1st Edition

What is Essential to Being Human? Can AI Robots Not Share It?

Edited By Margaret S. Archer, Andrea M. Maccarini Copyright 2021
    230 Pages 4 B/W Illustrations
    by Routledge

    230 Pages 4 B/W Illustrations
    by Routledge

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    This book asks whether there exists an essence exclusive to human beings despite their continuous enhancement – a nature that can serve to distinguish humans from artificially intelligent robots, now and in the foreseeable future. Considering what might qualify as such an essence, this volume demonstrates that the abstract question of ‘essentialism’ underpins a range of social issues that are too often considered in isolation and usually justify ‘robophobia’, rather than ‘robophilia’, in terms of morality, social relations and legal rights. Any defence of human exceptionalism requires clarity about what property(ies) ground it and an explanation of why these cannot be envisaged as being acquired (eventually) by AI robots. As such, an examination of the conceptual clarity of human essentialism and the role it plays in our thinking about dignity, citizenship, civil rights and moral worth is undertaken in this volume. What is Essential to Being Human? will appeal to scholars of social theory and philosophy with interests in human nature, ethics and artificial intelligence.

    1. Introduction

    Margaret S. Archer and Andrea M. Maccarini

    2. On Robophilia and Robophobia

    Douglas V. Porpora

    3. Sapience and Sentience: A Reply to Porpora

    Margaret S. Archer

    4. Relational Essentialism

    Pierpaolo Donati

    5. Artificial Intelligence: Sounds like a friend, looks like a friend, is it a friend?

    Jamie Morgan

    6. Growing Up in a World of Platforms: What Changes and What Doesn’t?

    Mark Carrigan

    7. On Macropolitics of Knowledge for Collective Learning in the Age of AI-Boosted

    Big Relational Tech

    Emmanuel Lazega and Jaime Montes-Lihn

    8. Can AIs do Politics?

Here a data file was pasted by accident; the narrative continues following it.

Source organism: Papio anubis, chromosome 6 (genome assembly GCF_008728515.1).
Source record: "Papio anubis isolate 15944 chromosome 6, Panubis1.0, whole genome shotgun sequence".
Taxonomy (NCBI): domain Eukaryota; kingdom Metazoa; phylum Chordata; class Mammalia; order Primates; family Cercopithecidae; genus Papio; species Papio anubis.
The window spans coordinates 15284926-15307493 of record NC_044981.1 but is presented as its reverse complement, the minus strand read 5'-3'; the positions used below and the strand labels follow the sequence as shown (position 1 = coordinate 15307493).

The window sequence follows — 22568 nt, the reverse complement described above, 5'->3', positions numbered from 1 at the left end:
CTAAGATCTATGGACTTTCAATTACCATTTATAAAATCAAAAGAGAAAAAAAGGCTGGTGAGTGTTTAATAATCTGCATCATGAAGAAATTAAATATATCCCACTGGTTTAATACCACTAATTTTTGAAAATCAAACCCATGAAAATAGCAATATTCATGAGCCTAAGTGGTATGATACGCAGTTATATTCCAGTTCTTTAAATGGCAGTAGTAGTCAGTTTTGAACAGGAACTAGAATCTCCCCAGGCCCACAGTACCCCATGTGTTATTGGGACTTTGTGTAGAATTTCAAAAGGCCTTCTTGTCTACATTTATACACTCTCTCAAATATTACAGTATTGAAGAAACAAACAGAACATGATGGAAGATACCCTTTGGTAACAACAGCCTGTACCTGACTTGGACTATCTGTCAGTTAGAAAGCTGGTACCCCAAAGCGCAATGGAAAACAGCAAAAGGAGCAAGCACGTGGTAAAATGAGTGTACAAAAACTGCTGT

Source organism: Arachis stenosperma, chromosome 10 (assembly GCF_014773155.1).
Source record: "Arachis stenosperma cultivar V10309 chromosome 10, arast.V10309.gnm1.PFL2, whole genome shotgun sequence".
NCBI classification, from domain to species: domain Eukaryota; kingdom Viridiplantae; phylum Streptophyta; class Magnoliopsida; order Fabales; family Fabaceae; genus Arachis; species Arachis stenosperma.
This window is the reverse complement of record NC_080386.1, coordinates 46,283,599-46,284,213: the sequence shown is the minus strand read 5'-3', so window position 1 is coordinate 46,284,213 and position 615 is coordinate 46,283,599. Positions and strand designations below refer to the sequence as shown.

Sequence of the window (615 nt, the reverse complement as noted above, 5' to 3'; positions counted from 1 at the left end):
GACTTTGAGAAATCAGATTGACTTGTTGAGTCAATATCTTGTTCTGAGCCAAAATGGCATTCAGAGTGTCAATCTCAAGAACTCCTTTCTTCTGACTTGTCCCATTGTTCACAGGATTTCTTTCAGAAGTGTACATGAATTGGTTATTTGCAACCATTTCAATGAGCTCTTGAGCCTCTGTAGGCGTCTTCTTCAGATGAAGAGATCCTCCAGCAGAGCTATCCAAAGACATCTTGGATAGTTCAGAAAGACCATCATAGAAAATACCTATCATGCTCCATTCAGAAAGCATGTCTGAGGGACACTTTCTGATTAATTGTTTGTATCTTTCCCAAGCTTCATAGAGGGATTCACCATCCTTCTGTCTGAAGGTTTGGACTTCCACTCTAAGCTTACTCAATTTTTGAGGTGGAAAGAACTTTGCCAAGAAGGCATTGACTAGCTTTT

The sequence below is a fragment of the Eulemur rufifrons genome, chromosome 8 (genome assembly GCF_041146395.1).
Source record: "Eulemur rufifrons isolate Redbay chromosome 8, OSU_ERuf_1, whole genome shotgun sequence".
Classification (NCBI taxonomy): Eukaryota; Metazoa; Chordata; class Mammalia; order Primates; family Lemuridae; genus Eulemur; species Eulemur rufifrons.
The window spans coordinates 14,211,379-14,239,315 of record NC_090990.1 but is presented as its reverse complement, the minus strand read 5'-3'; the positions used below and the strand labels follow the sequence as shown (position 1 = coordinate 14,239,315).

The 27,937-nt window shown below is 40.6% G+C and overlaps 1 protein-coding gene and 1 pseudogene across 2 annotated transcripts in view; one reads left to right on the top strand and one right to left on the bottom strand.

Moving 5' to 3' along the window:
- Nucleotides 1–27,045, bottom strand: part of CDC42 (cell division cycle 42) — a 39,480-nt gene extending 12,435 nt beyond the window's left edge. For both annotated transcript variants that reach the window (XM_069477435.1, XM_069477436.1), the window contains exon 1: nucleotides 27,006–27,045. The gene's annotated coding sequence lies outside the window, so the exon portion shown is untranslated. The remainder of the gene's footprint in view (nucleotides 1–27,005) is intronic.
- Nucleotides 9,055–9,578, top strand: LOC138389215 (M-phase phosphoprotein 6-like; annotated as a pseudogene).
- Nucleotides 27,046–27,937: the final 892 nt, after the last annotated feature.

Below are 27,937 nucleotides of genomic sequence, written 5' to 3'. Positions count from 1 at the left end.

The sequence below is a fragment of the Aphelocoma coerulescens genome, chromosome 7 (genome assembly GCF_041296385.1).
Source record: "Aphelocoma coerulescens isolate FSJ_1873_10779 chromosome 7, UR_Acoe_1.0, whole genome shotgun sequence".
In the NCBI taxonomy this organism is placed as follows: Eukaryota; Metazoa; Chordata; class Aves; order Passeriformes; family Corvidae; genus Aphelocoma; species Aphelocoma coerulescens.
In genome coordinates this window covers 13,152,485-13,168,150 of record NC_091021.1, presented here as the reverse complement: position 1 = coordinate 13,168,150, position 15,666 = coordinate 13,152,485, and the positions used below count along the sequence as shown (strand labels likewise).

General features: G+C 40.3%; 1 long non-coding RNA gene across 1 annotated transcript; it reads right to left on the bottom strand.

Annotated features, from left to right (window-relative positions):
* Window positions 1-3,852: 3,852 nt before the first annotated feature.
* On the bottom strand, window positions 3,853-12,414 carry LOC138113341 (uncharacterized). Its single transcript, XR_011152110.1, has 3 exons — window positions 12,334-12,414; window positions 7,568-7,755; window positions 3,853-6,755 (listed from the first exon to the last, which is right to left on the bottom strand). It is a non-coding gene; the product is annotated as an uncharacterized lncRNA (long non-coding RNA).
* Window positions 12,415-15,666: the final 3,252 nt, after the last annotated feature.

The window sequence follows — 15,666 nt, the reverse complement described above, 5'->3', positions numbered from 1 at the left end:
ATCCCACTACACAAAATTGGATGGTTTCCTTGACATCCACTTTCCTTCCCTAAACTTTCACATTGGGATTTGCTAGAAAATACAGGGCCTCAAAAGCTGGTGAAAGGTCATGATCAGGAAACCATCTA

Gazi Islam

    9. Inhuman Enhancements? When Human Enhancements Alienate from Self, Others, Society and Nature

    Ismael Al-Amoudi

    10. The Social Meanings of Perfection: Human Self-Understanding in a Post-Human Society

    Andrea M. Maccarini


    Margaret S. Archer founded the Centre for Social Ontology in 2013 (now based at the École de Management, Université de Grenoble) when she was Professor of Social Theory at the École Polytechnique Fédérale de Lausanne, Switzerland. Her books include Social Origins of Educational Systems; Culture and Agency: The Place of Culture in Social Theory; Realist Social Theory: The Morphogenetic Approach; Being Human: The Problem of Agency; Structure, Agency and the Internal Conversation; Making our Way Through the World; The Reflexive Imperative; Late Modernity: Trajectories Towards Morphogenic Society; Generative Mechanisms Transforming the Social Order; Morphogenesis and the Crisis of Normativity; and Morphogenesis and Human Flourishing.

    Andrea M. Maccarini is Professor of Sociology and Associate Chair in the Department of Political Science, Law and International Studies at the University of Padua, Italy. He is also a member of the teaching board of the Ph.D. programme in Sociology and Social Research at the University of Bologna, Italy, and has been a visiting scholar at the University of California Los Angeles (UCLA), Boston University and the Humboldt-Universität Berlin, among others. He is a board member of IACR (International Association for Critical Realism) and collaborator of the Centre for Social Ontology, founded by Margaret S. Archer. His current research interests lie in the fields of social theory, education and socialiaation, and cultural change. He is the author of Deep Change and Emergent Structures in Global Society: Explorations in Social Morphogenesis and the co-editor of Engaging with the World: Agency, Institutions, Historical Formations.